Genealogy company Ancestry said Wednesday that it had finished digitizing 19 million Holocaust records that will soon be available to search for free.
Ancestry also announced a partnership with the USC Shoah Foundation to publish data connected to nearly 50,000 Jewish Holocaust survivor testimonies that provides information on more than 600,000 additional relatives and other individuals.
Both collections will be searchable on Ancestry’s website.
A recent glitch in the soft trial launch, however, left some survivors and their family members uncomfortable with the amount of sensitive information that was publicly available, as well as questions over what access is free and what is not, The New York Times reported Wednesday.
A spokesperson for Ancestry told the Times the “customer experience was not optimal,” adding that “we regret that some individuals had an experience during this period that led to the impression the materials were not free.”
The company said in a statement to the newspaper that is working to “simplify” the experience so that “there is no possible confusion about the free availability of these two collections.”
In addition to questions about what content is free, some survivor families told the Times they felt betrayed by Shoah’s move to add their family histories to the publishing website without consulting them, noting the sensitive and personal subject matter.
“It is not only a painful record, it is a private record,” Klara Firestone, whose mother lived through imprisonment at Auschwitz, told the Times. “It should not go outside of the family except for legitimate researchers.”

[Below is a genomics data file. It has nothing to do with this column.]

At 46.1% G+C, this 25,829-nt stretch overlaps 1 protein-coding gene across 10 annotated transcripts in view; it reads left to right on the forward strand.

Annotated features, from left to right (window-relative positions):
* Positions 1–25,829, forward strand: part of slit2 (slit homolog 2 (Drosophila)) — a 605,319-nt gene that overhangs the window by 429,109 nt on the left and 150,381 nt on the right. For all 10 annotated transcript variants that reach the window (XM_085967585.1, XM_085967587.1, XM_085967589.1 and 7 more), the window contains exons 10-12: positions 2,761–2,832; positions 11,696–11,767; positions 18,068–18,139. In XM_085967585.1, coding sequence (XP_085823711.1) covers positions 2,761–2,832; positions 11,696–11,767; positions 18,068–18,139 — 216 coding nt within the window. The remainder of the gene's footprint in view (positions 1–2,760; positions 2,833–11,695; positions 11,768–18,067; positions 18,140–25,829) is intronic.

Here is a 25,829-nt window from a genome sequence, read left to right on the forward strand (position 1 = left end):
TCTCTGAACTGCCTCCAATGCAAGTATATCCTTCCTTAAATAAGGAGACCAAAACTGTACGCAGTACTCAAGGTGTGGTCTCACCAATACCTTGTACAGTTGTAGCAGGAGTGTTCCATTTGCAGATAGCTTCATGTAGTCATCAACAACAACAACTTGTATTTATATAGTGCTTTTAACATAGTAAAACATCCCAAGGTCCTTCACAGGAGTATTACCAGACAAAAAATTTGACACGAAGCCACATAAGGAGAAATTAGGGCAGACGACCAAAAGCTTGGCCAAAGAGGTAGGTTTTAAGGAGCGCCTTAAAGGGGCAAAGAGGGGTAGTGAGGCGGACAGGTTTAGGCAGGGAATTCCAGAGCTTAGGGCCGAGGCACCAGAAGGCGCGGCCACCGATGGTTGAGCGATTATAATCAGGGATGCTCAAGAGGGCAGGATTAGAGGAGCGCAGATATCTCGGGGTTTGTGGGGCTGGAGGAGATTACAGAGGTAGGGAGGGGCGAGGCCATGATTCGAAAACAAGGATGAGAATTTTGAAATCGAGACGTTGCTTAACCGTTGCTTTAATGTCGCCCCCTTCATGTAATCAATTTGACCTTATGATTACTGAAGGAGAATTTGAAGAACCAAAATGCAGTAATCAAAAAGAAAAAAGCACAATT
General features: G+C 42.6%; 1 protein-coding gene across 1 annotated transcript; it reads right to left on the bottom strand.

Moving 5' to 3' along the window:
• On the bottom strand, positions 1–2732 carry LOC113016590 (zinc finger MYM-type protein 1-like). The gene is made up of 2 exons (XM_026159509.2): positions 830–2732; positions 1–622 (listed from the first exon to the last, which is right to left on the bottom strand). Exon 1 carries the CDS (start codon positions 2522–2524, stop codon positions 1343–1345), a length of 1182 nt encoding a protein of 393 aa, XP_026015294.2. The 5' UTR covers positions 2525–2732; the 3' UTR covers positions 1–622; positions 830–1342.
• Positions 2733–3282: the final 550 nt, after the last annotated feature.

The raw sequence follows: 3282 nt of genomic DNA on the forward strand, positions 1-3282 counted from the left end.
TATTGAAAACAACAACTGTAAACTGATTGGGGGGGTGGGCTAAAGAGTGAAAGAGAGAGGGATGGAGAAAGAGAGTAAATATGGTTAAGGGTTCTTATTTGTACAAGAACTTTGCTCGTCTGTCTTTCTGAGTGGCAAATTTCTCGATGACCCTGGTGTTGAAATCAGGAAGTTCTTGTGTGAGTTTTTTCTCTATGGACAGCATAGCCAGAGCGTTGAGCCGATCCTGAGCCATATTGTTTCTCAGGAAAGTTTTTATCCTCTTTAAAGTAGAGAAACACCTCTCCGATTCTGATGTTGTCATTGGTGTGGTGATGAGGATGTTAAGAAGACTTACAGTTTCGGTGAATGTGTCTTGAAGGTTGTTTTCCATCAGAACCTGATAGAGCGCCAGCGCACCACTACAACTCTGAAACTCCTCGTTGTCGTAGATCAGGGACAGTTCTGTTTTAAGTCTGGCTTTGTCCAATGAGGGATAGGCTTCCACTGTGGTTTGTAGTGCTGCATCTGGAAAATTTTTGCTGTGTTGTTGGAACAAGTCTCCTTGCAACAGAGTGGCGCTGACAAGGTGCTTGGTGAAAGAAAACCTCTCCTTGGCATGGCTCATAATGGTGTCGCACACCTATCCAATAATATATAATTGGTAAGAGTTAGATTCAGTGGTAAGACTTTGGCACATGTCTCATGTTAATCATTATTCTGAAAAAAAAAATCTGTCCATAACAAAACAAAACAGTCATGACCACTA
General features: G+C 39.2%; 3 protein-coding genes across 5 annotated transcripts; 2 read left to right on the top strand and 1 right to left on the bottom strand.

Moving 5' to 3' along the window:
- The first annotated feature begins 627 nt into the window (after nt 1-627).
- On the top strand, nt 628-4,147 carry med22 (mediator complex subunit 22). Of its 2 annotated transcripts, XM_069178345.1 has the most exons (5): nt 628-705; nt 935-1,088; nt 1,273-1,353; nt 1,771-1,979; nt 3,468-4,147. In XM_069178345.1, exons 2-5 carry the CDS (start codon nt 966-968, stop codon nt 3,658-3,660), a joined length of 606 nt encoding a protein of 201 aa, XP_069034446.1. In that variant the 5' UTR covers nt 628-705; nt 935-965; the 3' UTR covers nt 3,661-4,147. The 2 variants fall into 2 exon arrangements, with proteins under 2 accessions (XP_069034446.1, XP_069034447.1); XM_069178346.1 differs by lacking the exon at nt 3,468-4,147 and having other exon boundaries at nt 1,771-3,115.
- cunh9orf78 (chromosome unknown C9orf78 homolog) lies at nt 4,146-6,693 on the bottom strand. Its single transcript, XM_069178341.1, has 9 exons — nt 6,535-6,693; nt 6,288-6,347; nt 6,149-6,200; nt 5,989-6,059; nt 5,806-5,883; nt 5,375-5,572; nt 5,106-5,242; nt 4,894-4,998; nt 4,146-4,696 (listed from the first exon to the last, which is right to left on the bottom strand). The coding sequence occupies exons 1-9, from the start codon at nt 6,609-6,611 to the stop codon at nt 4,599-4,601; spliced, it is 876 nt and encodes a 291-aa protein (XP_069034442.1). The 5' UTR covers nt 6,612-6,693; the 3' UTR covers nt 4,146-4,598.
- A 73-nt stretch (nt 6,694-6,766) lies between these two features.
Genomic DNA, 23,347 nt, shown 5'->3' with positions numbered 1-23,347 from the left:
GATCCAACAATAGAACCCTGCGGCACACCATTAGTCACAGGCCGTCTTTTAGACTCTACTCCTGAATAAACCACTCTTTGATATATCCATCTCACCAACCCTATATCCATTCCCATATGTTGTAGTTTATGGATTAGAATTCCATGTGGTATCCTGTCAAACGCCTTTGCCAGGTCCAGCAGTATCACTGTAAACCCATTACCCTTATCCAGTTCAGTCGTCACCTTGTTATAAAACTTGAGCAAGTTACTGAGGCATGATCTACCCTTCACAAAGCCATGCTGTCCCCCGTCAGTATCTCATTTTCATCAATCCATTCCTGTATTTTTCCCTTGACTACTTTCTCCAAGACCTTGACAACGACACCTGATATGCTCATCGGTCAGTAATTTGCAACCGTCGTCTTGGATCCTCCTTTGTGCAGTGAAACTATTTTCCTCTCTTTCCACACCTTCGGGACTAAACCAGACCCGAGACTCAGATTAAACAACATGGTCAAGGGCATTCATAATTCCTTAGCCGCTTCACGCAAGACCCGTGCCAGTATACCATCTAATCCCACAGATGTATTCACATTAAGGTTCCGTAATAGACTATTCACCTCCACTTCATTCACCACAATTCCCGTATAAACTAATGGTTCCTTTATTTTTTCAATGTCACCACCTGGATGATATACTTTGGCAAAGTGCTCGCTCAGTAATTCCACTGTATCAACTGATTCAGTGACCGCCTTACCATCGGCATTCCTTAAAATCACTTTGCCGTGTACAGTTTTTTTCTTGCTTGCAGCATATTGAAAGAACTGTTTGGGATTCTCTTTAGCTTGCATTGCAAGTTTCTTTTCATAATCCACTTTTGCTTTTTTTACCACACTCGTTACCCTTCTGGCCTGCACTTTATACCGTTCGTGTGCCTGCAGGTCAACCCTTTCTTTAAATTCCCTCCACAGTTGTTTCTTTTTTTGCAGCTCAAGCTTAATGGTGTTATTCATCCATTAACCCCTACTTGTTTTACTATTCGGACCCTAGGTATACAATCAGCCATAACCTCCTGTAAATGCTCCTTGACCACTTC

Ancestry said in its announcement Wednesday that it was “more important than ever” to preserve the history of the Holocaust, as aging survivors are at risk due to COVID-19. Health experts have said older people are at higher risk of the most severe coronavirus symptoms.
“The Holocaust was a shaping event for several generations, but its impact is in danger of being lost,” Margo Georgiadis, president and chief executive officer at Ancestry, said in a statement Wednesday.
“We have a collective responsibility to those who came before us to preserve this history so future generations can learn from the powerful moments of our past. We are extremely grateful to our partners at USC Shoah Foundation and Arolsen Archives for their help in this ongoing effort,” Georgiadis added.
The Arolsen Archives Collection was launched to the public last July. It includes 19.2 million records and 1.6 million images.
“Our partnership with Ancestry is bringing visibility to our unique collection of historical documents about the Holocaust and Nazi persecution,” Floriane Azoulay, director of Arolsen Archives, said in statement. “The ongoing digitization of this collection provides families of survivors and the general public access to discover invaluable documents and records to better understand their relatives’ fate.”
Ancestry said the free collection includes names, birthdates, death rates, relatives and more information from those interviewed.